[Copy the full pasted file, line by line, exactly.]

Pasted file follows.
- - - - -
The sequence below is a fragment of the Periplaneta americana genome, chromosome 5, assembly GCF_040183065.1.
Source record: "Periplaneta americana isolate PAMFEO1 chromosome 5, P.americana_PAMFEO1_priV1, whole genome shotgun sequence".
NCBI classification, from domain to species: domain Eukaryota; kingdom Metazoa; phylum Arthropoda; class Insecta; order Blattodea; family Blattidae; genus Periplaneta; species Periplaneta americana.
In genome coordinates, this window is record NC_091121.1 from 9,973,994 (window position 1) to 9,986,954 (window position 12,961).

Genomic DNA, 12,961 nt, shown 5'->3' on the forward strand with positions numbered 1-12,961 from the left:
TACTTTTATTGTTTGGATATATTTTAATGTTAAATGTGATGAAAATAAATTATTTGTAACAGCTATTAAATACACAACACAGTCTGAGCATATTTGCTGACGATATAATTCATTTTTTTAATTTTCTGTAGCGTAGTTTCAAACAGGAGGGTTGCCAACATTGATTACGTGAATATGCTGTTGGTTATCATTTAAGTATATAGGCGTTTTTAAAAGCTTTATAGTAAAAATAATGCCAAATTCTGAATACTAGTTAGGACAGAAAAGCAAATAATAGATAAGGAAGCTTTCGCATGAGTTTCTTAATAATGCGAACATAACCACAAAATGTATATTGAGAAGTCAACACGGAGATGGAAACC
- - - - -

The sequence below is a fragment of the Periplaneta americana genome, chromosome 5, assembly GCF_040183065.1.
Source record: "Periplaneta americana isolate PAMFEO1 chromosome 5, P.americana_PAMFEO1_priV1, whole genome shotgun sequence".
NCBI classification, from domain to species: domain Eukaryota; kingdom Metazoa; phylum Arthropoda; class Insecta; order Blattodea; family Blattidae; genus Periplaneta; species Periplaneta americana.
In genome coordinates, this window is record NC_091121.1 from 9,973,994 (window position 1) to 9,986,954 (window position 12,961).

Genomic DNA, 12,961 nt, shown 5'->3' on the forward strand with positions numbered 1-12,961 from the left:
TACTTTTATTGTTTGGATATATTTTAATGTTAAATGTGATGAAAATAAATTATTTGTAACAGCTATTAAATACACAACACAGTCTGAGCATATTTGCTGACGATATAATTCATTTTTTTAATTTTCTGTAGCGTAGTTTCAAACAGGAGGGTTGCCAACATTGATTACGTGAATATGCTGTTGGTTATCATTTAAGTATATAGGCGTTTTTAAAAGCTTTATAGTAAAAATAATGCCAAATTCTGAATACTAGTTAGGACAGAAAAGCAAATAATAGATAAGGAAGCTTTCGCATGAGTTTCTTAATAATGCGAACATAACCACAAAATGTATATTGAGAAGTCAACACGGAGATGGAAACC